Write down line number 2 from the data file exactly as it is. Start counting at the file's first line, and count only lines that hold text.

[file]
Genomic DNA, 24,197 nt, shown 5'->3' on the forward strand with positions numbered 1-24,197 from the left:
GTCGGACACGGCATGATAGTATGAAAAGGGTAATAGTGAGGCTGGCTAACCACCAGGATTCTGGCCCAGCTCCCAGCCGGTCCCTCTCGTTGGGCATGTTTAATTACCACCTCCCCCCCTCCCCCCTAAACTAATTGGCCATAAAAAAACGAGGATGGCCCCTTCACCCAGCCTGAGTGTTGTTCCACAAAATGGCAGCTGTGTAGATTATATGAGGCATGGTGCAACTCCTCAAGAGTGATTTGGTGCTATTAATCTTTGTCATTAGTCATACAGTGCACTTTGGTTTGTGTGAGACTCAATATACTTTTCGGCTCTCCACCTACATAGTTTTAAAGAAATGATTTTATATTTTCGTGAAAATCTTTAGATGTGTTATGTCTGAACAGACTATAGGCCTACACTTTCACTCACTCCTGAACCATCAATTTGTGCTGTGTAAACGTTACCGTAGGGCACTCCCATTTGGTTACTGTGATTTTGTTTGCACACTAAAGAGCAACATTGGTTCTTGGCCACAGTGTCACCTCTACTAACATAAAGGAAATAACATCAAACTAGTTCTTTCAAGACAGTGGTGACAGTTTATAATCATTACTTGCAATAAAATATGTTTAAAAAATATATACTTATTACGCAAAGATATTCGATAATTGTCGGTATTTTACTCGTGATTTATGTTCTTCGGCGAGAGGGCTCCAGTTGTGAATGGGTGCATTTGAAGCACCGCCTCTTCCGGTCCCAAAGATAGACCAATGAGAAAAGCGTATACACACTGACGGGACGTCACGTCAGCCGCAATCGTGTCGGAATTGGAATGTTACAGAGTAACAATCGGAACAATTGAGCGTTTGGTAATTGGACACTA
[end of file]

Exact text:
GTCGGACACGGCATGATAGTATGAAAAGGGTAATAGTGAGGCTGGCTAACCACCAGGATTCTGGCCCAGCTCCCAGCCGGTCCCTCTCGTTGGGCATGTTTAATTACCACCTCCCCCCCTCCCCCCTAAACTAATTGGCCATAAAAAAACGAGGATGGCCCCTTCACCCAGCCTGAGTGTTGTTCCACAAAATGGCAGCTGTGTAGATTATATGAGGCATGGTGCAACTCCTCAAGAGTGATTTGGTGCTATTAATCTTTGTCATTAGTCATACAGTGCACTTTGGTTTGTGTGAGACTCAATATACTTTTCGGCTCTCCACCTACATAGTTTTAAAGAAATGATTTTATATTTTCGTGAAAATCTTTAGATGTGTTATGTCTGAACAGACTATAGGCCTACACTTTCACTCACTCCTGAACCATCAATTTGTGCTGTGTAAACGTTACCGTAGGGCACTCCCATTTGGTTACTGTGATTTTGTTTGCACACTAAAGAGCAACATTGGTTCTTGGCCACAGTGTCACCTCTACTAACATAAAGGAAATAACATCAAACTAGTTCTTTCAAGACAGTGGTGACAGTTTATAATCATTACTTGCAATAAAATATGTTTAAAAAATATATACTTATTACGCAAAGATATTCGATAATTGTCGGTATTTTACTCGTGATTTATGTTCTTCGGCGAGAGGGCTCCAGTTGTGAATGGGTGCATTTGAAGCACCGCCTCTTCCGGTCCCAAAGATAGACCAATGAGAAAAGCGTATACACACTGACGGGACGTCACGTCAGCCGCAATCGTGTCGGAATTGGAATGTTACAGAGTAACAATCGGAACAATTGAGCGTTTGGTAATTGGACACTA